The show that resulted from this long and complex elaboration did not have a linear narrative development. For the team that invented it were discontinuous scenes of the last day of the Merma, the final point of a life of despotic power and violence that ended in a ridiculous death. The dramatic composition developed in a frenetic and syncopated rhythm, with moments of collective hysteria and others of absolute calm, scenes of radiant light and others in darkness.
THE SCENIC LANGUAGE
From the beginning of the work, the company proposed the creation of a specific and unprecedented stage language that would give life to the characters that populate the universe of the painter Joan Miró. It was achieved thanks to a long and complex process, aggravated by the difficulties of interpretation with large dolls that left very little visibility and had a considerable weight, which required the actors a very intense physical effort.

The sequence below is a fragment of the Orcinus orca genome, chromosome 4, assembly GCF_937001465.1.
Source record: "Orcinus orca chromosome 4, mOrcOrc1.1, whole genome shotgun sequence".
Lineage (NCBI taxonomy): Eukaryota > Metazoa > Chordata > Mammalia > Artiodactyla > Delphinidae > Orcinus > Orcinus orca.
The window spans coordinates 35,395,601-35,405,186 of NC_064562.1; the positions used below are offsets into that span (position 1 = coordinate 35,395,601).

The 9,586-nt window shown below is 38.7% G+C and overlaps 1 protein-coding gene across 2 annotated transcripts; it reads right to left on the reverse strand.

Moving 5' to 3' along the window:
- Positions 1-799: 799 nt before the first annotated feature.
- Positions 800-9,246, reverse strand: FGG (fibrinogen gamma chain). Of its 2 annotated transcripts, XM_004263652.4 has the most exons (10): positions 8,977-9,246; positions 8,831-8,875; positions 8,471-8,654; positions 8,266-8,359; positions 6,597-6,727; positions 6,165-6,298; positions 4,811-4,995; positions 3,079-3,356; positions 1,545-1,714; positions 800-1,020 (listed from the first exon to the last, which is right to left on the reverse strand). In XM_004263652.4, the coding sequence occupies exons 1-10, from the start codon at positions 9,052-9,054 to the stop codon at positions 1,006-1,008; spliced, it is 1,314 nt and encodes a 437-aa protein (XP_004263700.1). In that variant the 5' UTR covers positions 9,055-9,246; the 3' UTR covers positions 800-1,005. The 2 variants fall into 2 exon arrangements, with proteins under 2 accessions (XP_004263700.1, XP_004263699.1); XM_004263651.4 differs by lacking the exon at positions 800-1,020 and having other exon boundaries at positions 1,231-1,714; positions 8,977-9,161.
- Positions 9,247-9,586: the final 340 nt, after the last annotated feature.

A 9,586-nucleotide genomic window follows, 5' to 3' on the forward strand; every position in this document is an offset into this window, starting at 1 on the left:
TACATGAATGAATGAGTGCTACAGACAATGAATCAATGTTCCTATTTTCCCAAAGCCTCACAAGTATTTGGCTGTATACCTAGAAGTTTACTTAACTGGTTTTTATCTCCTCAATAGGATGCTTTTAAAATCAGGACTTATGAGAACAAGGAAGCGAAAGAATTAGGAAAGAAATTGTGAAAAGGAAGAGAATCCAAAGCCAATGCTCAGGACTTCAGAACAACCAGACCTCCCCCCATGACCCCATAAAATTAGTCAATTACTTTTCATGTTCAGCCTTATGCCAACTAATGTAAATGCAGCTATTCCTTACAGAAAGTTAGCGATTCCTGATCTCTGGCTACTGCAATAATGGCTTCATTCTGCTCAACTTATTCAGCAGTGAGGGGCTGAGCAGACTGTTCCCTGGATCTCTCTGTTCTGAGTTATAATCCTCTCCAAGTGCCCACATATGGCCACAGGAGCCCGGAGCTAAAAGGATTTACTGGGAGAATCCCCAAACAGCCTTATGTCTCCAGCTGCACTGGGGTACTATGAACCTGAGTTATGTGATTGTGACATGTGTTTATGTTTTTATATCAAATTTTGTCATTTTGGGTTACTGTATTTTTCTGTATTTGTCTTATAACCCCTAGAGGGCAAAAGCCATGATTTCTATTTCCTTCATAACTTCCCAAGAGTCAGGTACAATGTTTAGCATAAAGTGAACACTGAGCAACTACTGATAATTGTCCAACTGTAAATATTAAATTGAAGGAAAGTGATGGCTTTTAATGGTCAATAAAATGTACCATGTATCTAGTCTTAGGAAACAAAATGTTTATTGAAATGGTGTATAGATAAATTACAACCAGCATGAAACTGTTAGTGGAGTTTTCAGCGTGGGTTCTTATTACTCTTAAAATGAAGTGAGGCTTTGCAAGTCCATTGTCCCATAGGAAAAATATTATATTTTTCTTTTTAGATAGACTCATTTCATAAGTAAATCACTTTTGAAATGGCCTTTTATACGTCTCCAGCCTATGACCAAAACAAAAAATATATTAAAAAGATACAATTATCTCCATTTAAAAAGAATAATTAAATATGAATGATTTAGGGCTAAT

The process began at night sessions in front of Miró's paintings at his Barcelona Foundation. He continued to observe movements, rhythms and animal attitudes in the zoo, and also to watch films and documentaries on religious, military and sport ceremonies. Finally, with direct contact with the public. For the composition of the general atmosphere of the show, the company was inspired by the illustrations of Miró in the book "Ubu Roi" of 1966.
The spectacle demanded a stage space that differed from the horizontal plane of the convention of the frontal theater and which was as close as possible to the vertical plane of the painting. To achieve this, a structure of metal pipes like those used in building scaffolding, with stairs, platforms, ramps, walkways and mats, was built. All the elements were painted in a greyish gray color looking for a neutrality that made the colors of the characters stand out.
This structure facilitated the movement of large characters at various levels above ground and at the same time allowed aerial and acrobatic exercises of the smaller characters. Important elements of the scenery were two large canvases that, in principle wanted to do with boxing ring canvas but ran by thick cotton fabric. One had a spiral painted and the other was full of stains and scribbles.